Chapter 15: Key West – First Years

“Mr. Hemingway, please tell the court why you moved to Key West.”

“It wasn’t something we planned. Pauline and I came home from Europe by way of Havana, instead of New York, in order to avoid publicity. From Havana, we took the ferry to Key West. When we got there, this would have been April, 1928, the new car that Uncle Gus had bought us wasn’t there yet, so we had to wait a couple of days for it to get there. I wound up going fishing with Charley Thompson and Josie Russell, and between them, they opened up a whole new world. Deep-sea fishing wasn’t anything like trout fishing. And at the same time, Pauline became friends with Charles’ wife Lorine, so we looked around for a house to rent, and right away I started writing to my mob to get on down there.”

“Your mob?”

“In this case, Mike Strater, Waldo Pierce, Bill Smith, Dos.”

“You were writing A Farewell to Arms at this time. Didn’t the party-making tend to interfere?”

“Was I supposed to wait to have fun until I had written everything I was going to write in my life? I always did my writing early. You’re fresh in the morning, you’re clear, and then when you’re done for the day, you can turn your mind to playing.”

“Well, Mr. Hemingway, perhaps you could tell us how you balanced work and play.”

“The things I liked to do were active, they stretched me, in ways that others couldn’t necessarily appreciate. Hunting small game requires intelligence and sharp instincts and reflexes. Deep-sea fishing and or big game hunting require discipline and intensity. You understand? There’s always more to learn about anything, whether it’s a corrida, or opera or baseball. It takes energy, it takes attention, it takes the same disciplined intelligence and perseverance that you put into your work. And even dinners and parties contributed. A lot of people, a lot of food and drink, to balance out those long hours working alone.”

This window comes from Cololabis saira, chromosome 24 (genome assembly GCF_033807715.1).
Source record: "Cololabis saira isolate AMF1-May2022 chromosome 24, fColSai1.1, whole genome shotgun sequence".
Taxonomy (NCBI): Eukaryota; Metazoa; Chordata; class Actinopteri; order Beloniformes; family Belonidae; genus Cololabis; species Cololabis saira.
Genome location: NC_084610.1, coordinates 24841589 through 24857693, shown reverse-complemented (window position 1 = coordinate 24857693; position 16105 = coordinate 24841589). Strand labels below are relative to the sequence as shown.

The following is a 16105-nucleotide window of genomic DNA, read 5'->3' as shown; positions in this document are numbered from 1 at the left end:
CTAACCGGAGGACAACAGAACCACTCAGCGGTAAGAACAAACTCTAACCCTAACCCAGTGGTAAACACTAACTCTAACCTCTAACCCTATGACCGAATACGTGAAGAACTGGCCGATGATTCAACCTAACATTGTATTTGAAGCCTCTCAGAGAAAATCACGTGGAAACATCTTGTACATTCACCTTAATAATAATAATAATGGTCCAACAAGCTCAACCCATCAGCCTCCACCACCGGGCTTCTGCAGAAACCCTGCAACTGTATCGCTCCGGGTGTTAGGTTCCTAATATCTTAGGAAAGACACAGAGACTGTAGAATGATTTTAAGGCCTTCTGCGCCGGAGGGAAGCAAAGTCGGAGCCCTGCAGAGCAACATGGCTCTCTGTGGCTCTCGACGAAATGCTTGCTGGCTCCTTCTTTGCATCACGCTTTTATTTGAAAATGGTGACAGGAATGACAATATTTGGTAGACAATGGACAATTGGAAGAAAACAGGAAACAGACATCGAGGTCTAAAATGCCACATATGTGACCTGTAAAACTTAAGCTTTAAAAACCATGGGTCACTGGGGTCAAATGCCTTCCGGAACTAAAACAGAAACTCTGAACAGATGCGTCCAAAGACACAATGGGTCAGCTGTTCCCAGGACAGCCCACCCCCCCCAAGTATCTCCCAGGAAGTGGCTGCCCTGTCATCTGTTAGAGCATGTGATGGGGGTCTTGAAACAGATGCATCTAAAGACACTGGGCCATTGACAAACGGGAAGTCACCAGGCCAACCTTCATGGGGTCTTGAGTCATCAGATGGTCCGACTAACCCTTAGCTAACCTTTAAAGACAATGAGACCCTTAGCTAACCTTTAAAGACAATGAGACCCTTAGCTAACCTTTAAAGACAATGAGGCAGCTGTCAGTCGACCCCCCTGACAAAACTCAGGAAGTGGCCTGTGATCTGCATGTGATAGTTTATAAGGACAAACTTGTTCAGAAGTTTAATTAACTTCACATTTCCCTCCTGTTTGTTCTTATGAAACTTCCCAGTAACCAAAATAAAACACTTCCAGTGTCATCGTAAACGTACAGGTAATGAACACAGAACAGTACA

“And presumably sometimes you refilled the wells by listening to music or quietly reading history or great literature.”

“Sure, some quiet refilling of reserves for the next day’s work. If people would look at the things I included in my novels, they’d stop thinking I was under-educated.”

“That anticipates a bit, but in fact Death In The Afternoon exhibited serious thinking and careful analysis. Why do you think it made so little impression on The Hemingway Myth? Was it mostly your attacks on literary critics?”

“Oh, that didn’t help. But the real problem is that academics and critics are always understanding one thing in terms of another. Scholarly analysis has its place, but that place is not, repeat not, in interpreting symbols.”

“But, why not?”

“Because nobody can tell you what any given symbol `means.’ What writer would be dumb enough to expect to know what his unconscious mind was telling him? Take the white whale. Moby-Dick came to Melville the way The Old Man and the Sea came to me. Melville worked hard to find what was in that story. He went way beyond his depth as a craftsman and when he struggled back to shore, he’d caught a whale! But the story wasn’t just a whale sinking a ship, it was the boredom and calm and routine and incidents of a four-years’ voyage to the South Seas and back, captured in a hundred chapters of material about whales. To make Moby-Dick into a Symbol Of Evil, or Symbol Of Vast Impersonal Nature, or any of that has nothing to do with the author or the story. It is just academics playing their game.

“In The Old Man and the Sea. I showed you Santiago, fishing alone and having his daydreams and memories, and using his skills and fighting his fight. There’s plenty of symbolism in that story, but the symbols were put in by the necessities of the story, by life. My job –  the only job I could do or should do –  was to tell the story of the old man’s great catch, and follow it as it led me. You go fishing in the unconscious and you bring back a fish and you describe the fish (the story, I mean) so that others can recognize it. You can’t be consciously putting in symbolism!” He moved his hands as if he were letting a bird go free. “If that isn’t clear enough, it’s going to have to do.”